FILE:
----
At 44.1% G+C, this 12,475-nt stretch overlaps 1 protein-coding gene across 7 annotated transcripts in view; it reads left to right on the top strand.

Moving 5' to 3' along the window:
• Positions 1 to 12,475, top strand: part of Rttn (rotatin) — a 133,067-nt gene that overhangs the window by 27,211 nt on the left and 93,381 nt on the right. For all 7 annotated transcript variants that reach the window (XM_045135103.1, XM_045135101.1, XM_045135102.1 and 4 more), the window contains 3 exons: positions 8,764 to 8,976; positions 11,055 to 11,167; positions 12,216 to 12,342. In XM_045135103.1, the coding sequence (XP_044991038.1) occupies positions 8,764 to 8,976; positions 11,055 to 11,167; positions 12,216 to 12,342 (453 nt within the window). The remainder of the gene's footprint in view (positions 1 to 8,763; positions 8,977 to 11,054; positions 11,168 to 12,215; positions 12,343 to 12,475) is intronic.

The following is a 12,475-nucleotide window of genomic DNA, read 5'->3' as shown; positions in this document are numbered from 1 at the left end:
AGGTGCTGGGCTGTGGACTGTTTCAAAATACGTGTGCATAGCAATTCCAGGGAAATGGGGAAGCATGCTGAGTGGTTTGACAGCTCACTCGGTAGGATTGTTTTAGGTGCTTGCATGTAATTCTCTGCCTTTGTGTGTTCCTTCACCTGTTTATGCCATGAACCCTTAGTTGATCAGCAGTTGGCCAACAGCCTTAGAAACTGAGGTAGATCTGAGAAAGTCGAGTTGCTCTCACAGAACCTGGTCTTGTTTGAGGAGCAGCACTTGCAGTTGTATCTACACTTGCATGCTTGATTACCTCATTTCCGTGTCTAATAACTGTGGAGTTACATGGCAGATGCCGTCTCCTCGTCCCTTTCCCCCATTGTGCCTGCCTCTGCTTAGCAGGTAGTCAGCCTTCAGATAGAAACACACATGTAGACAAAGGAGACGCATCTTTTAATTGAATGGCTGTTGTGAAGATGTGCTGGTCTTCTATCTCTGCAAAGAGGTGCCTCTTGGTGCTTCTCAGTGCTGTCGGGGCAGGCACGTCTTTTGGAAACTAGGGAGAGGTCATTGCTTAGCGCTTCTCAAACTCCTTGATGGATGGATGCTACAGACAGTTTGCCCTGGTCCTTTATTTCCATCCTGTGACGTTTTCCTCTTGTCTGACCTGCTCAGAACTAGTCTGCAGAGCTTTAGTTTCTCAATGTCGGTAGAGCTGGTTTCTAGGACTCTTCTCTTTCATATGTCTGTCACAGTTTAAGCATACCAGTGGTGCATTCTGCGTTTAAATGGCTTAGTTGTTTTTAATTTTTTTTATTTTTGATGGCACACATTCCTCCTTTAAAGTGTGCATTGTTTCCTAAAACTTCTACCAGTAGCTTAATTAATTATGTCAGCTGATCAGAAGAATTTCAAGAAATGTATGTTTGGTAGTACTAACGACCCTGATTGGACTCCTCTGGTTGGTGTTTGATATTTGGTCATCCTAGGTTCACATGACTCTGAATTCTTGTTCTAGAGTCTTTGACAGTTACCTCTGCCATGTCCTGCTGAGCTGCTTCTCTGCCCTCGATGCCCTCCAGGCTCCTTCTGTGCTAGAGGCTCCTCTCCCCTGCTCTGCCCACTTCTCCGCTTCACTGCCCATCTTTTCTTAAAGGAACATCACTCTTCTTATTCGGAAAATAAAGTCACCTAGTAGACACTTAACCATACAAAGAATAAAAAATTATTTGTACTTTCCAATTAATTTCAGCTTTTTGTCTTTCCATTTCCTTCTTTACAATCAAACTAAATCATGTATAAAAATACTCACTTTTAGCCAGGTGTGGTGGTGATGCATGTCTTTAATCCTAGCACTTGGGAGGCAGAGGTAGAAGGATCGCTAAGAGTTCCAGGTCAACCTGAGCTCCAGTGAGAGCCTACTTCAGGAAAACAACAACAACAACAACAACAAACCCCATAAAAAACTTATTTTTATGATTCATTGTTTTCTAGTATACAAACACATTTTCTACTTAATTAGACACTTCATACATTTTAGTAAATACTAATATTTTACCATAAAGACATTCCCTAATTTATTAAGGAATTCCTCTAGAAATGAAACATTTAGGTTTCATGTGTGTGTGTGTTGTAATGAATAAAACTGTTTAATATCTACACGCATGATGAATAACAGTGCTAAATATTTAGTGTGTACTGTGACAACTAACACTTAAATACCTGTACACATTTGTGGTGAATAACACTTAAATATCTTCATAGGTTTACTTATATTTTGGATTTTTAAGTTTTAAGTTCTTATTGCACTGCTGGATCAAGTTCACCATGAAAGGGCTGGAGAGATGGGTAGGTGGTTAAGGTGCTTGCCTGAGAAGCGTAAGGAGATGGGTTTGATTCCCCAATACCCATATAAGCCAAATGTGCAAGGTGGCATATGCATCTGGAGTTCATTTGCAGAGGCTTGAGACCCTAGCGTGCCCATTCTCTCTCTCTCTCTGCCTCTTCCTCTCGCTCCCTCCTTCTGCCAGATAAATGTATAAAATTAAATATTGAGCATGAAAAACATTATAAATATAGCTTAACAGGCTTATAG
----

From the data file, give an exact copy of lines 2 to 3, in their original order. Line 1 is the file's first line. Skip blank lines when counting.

Moving 5' to 3' along the window:
• Positions 1 to 12,475, top strand: part of Rttn (rotatin) — a 133,067-nt gene that overhangs the window by 27,211 nt on the left and 93,381 nt on the right. For all 7 annotated transcript variants that reach the window (XM_045135103.1, XM_045135101.1, XM_045135102.1 and 4 more), the window contains 3 exons: positions 8,764 to 8,976; positions 11,055 to 11,167; positions 12,216 to 12,342. In XM_045135103.1, the coding sequence (XP_044991038.1) occupies positions 8,764 to 8,976; positions 11,055 to 11,167; positions 12,216 to 12,342 (453 nt within the window). The remainder of the gene's footprint in view (positions 1 to 8,763; positions 8,977 to 11,054; positions 11,168 to 12,215; positions 12,343 to 12,475) is intronic.